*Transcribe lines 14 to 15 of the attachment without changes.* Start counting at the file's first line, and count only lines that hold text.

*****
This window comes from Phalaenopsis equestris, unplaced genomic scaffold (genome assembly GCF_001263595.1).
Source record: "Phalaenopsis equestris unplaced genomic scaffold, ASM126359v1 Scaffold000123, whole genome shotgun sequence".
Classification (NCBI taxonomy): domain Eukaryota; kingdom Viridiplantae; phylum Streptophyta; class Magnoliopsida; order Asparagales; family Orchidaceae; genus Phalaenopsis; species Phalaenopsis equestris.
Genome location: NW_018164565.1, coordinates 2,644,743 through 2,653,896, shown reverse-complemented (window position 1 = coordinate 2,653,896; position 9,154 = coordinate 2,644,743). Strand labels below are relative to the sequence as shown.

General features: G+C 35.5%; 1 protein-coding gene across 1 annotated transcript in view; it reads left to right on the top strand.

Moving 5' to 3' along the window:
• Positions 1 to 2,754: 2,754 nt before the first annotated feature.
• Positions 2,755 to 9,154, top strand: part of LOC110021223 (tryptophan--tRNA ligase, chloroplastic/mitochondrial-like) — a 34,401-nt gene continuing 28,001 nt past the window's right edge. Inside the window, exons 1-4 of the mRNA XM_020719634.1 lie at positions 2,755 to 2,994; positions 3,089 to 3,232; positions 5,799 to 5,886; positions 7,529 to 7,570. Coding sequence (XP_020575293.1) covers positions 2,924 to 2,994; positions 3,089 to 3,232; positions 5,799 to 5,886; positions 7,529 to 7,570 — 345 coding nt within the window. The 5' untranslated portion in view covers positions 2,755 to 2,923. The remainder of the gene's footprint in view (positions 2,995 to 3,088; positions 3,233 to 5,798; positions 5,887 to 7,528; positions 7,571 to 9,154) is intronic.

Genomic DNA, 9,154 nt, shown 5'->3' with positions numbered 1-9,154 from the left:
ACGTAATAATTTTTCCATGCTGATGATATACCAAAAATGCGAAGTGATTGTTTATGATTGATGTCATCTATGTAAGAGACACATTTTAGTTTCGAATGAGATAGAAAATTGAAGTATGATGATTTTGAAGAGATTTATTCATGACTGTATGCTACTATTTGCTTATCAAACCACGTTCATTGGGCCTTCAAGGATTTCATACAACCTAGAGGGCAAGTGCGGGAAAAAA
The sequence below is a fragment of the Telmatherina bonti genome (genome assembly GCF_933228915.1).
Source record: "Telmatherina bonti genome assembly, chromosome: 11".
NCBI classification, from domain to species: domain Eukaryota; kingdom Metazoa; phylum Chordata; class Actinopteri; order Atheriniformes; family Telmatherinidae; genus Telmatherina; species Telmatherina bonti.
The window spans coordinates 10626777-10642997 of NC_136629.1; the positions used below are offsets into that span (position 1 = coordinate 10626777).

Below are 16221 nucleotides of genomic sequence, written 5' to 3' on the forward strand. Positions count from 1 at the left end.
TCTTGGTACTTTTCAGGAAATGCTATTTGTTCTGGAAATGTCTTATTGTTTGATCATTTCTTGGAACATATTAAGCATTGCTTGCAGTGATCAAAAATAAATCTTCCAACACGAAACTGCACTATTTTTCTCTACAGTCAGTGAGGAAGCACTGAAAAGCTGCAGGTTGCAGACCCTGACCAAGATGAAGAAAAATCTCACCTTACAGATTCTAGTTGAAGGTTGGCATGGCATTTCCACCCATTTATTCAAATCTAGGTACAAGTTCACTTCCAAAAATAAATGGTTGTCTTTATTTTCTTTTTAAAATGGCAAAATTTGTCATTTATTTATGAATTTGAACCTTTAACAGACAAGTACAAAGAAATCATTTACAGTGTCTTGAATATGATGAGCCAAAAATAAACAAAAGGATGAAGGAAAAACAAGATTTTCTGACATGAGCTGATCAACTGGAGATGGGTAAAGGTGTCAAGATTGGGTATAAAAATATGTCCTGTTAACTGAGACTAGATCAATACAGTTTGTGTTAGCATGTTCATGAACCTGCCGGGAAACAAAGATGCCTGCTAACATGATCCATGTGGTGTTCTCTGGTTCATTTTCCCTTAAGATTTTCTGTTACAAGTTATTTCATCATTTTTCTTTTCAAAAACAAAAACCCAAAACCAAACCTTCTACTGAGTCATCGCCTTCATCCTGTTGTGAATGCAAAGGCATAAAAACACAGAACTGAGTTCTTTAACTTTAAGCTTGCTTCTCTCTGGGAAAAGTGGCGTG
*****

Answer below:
The window spans coordinates 10626777-10642997 of NC_136629.1; the positions used below are offsets into that span (position 1 = coordinate 10626777).

Below are 16221 nucleotides of genomic sequence, written 5' to 3' on the forward strand. Positions count from 1 at the left end.